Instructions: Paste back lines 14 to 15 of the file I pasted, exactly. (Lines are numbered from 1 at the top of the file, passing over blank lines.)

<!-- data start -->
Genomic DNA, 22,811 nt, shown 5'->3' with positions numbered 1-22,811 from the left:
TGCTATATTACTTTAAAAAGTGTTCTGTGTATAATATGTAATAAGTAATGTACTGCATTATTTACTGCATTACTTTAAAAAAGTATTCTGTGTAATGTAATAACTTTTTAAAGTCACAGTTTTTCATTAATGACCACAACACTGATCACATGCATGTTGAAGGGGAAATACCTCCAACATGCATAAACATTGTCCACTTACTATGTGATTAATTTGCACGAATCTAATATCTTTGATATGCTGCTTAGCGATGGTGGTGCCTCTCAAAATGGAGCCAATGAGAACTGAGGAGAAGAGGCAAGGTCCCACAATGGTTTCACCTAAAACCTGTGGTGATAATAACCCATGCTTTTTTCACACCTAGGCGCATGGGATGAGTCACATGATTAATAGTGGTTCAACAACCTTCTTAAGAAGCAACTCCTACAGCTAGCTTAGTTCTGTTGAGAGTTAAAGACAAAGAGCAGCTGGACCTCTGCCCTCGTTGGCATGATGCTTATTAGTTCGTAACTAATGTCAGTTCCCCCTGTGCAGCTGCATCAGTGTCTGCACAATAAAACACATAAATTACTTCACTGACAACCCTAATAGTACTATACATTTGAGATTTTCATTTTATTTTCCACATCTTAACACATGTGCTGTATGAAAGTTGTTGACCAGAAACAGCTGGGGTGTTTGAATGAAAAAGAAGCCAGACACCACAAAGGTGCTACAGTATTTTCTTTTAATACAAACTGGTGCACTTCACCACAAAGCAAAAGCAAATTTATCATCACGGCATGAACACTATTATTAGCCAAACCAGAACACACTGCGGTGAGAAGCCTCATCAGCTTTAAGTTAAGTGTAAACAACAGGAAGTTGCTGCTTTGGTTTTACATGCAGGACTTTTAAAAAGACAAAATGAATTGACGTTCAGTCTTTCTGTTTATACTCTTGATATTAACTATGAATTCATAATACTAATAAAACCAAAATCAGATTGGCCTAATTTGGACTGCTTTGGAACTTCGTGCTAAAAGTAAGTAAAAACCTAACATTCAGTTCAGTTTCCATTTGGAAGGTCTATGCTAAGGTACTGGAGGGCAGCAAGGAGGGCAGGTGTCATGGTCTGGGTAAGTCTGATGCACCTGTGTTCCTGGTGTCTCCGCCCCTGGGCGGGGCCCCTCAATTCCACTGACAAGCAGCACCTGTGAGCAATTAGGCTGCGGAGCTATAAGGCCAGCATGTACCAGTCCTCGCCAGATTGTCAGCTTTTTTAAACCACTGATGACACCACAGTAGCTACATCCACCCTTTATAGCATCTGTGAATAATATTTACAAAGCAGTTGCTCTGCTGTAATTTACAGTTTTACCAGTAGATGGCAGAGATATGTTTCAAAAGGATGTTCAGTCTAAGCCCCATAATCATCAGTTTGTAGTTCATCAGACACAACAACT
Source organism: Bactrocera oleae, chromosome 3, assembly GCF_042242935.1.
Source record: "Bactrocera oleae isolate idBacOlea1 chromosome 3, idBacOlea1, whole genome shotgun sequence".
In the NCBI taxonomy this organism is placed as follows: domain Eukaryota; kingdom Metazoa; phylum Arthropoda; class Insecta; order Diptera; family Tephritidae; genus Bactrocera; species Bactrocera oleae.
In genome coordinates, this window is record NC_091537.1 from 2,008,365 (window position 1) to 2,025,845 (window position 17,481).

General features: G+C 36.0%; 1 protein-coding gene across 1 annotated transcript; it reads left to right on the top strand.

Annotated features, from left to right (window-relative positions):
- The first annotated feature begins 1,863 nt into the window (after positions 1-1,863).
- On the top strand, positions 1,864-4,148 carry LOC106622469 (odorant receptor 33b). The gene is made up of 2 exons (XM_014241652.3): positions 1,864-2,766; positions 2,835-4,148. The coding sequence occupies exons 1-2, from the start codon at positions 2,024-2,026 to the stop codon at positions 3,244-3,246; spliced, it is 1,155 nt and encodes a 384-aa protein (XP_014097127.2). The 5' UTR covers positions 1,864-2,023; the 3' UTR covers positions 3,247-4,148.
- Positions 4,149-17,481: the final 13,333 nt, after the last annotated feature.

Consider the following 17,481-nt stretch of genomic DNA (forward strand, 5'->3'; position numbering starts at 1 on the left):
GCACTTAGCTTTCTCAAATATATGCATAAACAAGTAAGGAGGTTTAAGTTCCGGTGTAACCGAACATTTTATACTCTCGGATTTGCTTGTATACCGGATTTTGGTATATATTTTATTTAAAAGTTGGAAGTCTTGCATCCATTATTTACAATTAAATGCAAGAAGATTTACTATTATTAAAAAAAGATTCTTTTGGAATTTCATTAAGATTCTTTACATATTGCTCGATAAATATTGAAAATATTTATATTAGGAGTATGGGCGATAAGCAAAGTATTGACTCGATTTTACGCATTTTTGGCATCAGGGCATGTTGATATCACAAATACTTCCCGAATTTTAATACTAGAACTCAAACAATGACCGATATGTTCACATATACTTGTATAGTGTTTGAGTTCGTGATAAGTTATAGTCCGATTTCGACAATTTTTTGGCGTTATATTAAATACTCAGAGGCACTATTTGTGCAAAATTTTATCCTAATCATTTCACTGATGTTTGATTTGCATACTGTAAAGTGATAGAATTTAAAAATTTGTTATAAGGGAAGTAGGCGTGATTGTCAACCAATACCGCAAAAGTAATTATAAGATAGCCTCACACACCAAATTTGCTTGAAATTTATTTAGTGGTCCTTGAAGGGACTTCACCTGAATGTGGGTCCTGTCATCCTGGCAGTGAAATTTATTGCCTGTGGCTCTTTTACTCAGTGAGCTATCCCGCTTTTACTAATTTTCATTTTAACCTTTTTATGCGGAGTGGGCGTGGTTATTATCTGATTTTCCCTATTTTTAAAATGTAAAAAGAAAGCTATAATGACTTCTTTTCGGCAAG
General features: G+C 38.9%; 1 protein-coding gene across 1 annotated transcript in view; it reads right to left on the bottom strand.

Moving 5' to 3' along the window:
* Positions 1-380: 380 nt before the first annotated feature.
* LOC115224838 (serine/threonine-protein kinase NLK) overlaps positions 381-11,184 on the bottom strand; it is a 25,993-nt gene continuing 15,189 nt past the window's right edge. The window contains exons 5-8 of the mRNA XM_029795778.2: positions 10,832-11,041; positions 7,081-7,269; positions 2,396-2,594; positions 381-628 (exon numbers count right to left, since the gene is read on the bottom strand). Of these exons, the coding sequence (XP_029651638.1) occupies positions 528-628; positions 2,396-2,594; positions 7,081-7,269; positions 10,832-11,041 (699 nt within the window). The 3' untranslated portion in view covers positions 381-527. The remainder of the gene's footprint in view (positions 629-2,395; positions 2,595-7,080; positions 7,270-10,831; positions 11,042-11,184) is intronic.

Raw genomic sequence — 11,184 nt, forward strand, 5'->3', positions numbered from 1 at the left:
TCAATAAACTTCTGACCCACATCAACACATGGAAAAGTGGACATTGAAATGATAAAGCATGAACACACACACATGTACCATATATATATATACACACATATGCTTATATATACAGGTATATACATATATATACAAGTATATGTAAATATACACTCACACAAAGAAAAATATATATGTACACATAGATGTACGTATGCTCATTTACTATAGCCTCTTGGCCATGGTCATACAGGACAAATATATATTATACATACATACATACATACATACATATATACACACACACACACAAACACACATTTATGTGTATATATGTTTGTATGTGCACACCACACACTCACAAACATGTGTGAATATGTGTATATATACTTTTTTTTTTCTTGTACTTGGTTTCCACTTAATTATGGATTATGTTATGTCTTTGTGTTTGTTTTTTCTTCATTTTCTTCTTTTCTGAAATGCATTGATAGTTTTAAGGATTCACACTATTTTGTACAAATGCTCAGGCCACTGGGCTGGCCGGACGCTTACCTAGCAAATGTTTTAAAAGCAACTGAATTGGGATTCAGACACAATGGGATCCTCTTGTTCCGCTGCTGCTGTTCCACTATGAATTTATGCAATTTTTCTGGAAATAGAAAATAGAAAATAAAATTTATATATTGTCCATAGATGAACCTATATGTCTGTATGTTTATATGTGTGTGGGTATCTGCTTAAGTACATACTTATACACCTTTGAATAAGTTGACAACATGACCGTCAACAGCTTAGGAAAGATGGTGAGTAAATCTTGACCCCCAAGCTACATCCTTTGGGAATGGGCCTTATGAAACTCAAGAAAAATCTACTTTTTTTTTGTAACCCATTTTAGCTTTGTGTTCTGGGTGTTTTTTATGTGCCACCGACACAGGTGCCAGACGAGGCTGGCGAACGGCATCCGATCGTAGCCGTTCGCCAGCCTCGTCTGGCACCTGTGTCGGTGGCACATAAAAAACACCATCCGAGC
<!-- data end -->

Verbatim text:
General features: G+C 38.9%; 1 protein-coding gene across 1 annotated transcript in view; it reads right to left on the bottom strand.

Moving 5' to 3' along the window: